Many people in the country generate their own electricity, pump their own water, arrange private education for their children and so on.
They would also gladly defend themselves against armed attackers.
But, under Nigeria’s laws, it is now impossible to purchase a firearm. No matter how determined an individual might be, they cannot defend themselves with just bare hands and bravery.Nwaubani, Adaobi Tricia. “Viewpoint: Self-defence not the answer to Nigeria’s kidnap crisis.” BBC News, February 25, 2021.
When, therefore, government proves incapable or unwilling to protect everyone equally, communities must exercise a duty of collective self-defence. The alternative is to suffer voluntary liquidation. In the first six months of 2021, over 6,000 people were reported killed in atrocity violence across Nigeria.Odinkalu, Chidi Anselm. “Nigerian law protects right to self-defence: Communities have duty to exercise it.” Vanguard, September 3, 2021.
Nigeria’s bandits and gangs, Fulani Land Raiders, and assorted whatnot bear arms (also explosive and petrol) for their barbaric and tawdry businesses. Nigeria’s Christian communities and others lay bare before them while President Buhari’s government works on rising to the challenge of defending Nigerian communities in their totality, and while it seems corruption must arm the evil — how does so much firepower get through to the worst of the worst? — one may wonder about the complicity — the “voluntary liquidation” — of the victims and their communities and relations.
Possibilities for the Good
Alarms and Barriers: advanced separate-system security communications; spotters; tripwires.
Arms, Bombs, and Edges: warn; repulse; surprise.
Community and State Security Co-Location: On-site partnership between state security and community leaders with zero-time response to assault; secondary government-controlled ready-secret community volunteer units.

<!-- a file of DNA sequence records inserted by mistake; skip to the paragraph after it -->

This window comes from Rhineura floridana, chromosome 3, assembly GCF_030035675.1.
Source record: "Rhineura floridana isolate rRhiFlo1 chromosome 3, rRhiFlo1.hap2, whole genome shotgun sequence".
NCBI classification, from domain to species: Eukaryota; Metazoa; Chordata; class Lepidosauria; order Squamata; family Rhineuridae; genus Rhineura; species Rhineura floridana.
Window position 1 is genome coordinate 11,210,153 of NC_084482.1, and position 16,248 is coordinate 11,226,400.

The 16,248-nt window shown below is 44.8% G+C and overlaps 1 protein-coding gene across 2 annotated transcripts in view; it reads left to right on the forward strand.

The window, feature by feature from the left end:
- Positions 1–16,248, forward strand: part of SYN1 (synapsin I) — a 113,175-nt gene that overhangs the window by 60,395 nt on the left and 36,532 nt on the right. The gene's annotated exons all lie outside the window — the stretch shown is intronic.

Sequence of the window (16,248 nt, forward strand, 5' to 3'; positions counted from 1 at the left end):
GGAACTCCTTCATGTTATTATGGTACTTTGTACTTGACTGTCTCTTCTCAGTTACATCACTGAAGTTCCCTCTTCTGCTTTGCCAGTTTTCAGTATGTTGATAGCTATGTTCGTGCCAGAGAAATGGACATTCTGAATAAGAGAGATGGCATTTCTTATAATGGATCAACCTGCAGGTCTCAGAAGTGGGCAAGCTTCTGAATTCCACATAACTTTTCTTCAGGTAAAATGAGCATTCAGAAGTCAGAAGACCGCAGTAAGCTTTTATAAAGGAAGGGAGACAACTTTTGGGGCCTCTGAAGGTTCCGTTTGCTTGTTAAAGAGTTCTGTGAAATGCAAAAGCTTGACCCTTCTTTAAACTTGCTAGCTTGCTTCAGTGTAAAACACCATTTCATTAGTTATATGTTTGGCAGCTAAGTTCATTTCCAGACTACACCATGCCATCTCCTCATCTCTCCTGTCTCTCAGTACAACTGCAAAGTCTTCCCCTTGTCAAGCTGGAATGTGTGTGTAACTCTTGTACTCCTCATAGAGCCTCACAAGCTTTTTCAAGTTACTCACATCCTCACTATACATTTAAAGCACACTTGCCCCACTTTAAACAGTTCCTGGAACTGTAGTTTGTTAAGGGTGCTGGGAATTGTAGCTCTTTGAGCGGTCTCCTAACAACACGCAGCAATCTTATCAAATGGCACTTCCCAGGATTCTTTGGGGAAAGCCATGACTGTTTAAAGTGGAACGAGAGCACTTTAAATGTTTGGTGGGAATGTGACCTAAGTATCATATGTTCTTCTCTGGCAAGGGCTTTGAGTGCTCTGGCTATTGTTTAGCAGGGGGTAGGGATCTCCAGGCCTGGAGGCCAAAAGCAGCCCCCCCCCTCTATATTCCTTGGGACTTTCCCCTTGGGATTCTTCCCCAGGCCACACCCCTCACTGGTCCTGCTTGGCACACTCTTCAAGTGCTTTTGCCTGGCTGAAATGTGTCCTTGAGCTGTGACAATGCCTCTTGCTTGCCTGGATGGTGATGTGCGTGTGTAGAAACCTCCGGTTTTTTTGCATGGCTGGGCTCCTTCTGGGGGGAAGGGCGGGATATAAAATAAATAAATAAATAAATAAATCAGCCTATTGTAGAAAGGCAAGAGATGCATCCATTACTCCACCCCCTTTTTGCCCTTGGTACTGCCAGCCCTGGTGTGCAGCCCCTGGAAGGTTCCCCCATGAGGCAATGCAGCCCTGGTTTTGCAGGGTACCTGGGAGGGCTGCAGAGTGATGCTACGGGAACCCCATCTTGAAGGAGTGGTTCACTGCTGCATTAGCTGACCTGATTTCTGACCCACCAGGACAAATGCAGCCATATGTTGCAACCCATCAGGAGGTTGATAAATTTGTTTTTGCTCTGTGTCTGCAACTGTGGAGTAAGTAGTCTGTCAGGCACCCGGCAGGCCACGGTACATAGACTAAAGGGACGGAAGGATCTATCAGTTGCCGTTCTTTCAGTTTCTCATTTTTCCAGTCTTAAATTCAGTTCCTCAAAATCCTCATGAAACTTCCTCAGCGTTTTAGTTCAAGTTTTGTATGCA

Internal Intelligence & State Issues
When it comes to arms and most everything else that has to be smuggled to get where it needs to be, someone knows who’s sellin’ — and someone also knows who’s buy’n.
How is that knowledge come by?
Find an analyst in Nigeria’s State Security Service and ask.
The escapades of bandits, kidnappers, and raiders have not been subtle in the least, nor has their provisioning gone unnoticed.
$$$ & Nigeria’s National Coherence and Cohesion
Although partisan presses emphasize religious aspects of Nigerian conflict, especially involving the Muslim Fulani and Christian villages, one might suggest a more modern world, deeply corrupt and not very religious at all, has come to Nigeria and for bad good reasons ferries (and launders) The Money out to and through “rule-of-law” locations amenable to, well, doing business with not too much of conscience (or law) getting in the way. Whatever the motives may be for moving money offshore and through “shells” developed to hide owner identity, Nigerians would seem shorted as regards both domestic re-capitalization and spending, not that receiving foreign banks, businesses, and states would object to their own good fortune.
One might ask why Nigerians, among others, insist on either fighting archaic medieval wars in 2021 or on experiencing and framing conflicts as such when, in fact, the common denominator from field raids to high office would seem that so-called “root of all evil”, ne, money.
Who is fighting over such an immense thing as the character or nature of God?